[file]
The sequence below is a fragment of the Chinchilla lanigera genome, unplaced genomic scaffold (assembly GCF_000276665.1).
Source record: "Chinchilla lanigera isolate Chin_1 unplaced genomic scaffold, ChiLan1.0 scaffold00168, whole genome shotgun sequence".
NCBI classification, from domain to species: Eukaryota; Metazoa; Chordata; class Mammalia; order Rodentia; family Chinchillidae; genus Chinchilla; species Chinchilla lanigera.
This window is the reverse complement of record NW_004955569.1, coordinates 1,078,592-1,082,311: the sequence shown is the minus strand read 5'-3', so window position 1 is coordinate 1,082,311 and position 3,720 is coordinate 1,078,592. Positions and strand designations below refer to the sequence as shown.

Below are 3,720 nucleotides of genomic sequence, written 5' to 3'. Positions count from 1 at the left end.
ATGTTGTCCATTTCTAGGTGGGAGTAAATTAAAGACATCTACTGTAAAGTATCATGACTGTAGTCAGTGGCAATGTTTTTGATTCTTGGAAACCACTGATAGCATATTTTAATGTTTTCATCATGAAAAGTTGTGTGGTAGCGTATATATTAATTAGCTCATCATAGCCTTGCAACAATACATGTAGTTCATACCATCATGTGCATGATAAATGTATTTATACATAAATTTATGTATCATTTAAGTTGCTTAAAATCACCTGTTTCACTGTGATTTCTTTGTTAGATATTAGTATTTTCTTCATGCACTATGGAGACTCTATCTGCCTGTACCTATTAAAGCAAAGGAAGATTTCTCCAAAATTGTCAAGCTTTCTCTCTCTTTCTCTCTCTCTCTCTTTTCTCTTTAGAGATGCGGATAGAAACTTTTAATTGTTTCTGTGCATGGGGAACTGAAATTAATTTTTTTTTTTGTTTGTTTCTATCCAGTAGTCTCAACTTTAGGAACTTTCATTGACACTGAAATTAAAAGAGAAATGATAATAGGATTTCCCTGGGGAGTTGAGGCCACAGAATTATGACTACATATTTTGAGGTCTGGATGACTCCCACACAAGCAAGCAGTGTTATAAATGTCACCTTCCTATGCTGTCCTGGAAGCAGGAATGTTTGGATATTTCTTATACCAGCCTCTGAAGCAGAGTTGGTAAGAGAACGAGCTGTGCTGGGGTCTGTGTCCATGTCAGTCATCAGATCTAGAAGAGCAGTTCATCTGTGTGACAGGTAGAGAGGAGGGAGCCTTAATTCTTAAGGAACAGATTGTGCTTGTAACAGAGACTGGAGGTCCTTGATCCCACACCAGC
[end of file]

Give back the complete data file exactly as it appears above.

The sequence below is a fragment of the Chinchilla lanigera genome, unplaced genomic scaffold (assembly GCF_000276665.1).
Source record: "Chinchilla lanigera isolate Chin_1 unplaced genomic scaffold, ChiLan1.0 scaffold00168, whole genome shotgun sequence".
NCBI classification, from domain to species: Eukaryota; Metazoa; Chordata; class Mammalia; order Rodentia; family Chinchillidae; genus Chinchilla; species Chinchilla lanigera.
This window is the reverse complement of record NW_004955569.1, coordinates 1,078,592-1,082,311: the sequence shown is the minus strand read 5'-3', so window position 1 is coordinate 1,082,311 and position 3,720 is coordinate 1,078,592. Positions and strand designations below refer to the sequence as shown.

Below are 3,720 nucleotides of genomic sequence, written 5' to 3'. Positions count from 1 at the left end.
ATGTTGTCCATTTCTAGGTGGGAGTAAATTAAAGACATCTACTGTAAAGTATCATGACTGTAGTCAGTGGCAATGTTTTTGATTCTTGGAAACCACTGATAGCATATTTTAATGTTTTCATCATGAAAAGTTGTGTGGTAGCGTATATATTAATTAGCTCATCATAGCCTTGCAACAATACATGTAGTTCATACCATCATGTGCATGATAAATGTATTTATACATAAATTTATGTATCATTTAAGTTGCTTAAAATCACCTGTTTCACTGTGATTTCTTTGTTAGATATTAGTATTTTCTTCATGCACTATGGAGACTCTATCTGCCTGTACCTATTAAAGCAAAGGAAGATTTCTCCAAAATTGTCAAGCTTTCTCTCTCTTTCTCTCTCTCTCTCTTTTCTCTTTAGAGATGCGGATAGAAACTTTTAATTGTTTCTGTGCATGGGGAACTGAAATTAATTTTTTTTTTTGTTTGTTTCTATCCAGTAGTCTCAACTTTAGGAACTTTCATTGACACTGAAATTAAAAGAGAAATGATAATAGGATTTCCCTGGGGAGTTGAGGCCACAGAATTATGACTACATATTTTGAGGTCTGGATGACTCCCACACAAGCAAGCAGTGTTATAAATGTCACCTTCCTATGCTGTCCTGGAAGCAGGAATGTTTGGATATTTCTTATACCAGCCTCTGAAGCAGAGTTGGTAAGAGAACGAGCTGTGCTGGGGTCTGTGTCCATGTCAGTCATCAGATCTAGAAGAGCAGTTCATCTGTGTGACAGGTAGAGAGGAGGGAGCCTTAATTCTTAAGGAACAGATTGTGCTTGTAACAGAGACTGGAGGTCCTTGATCCCACACCAGC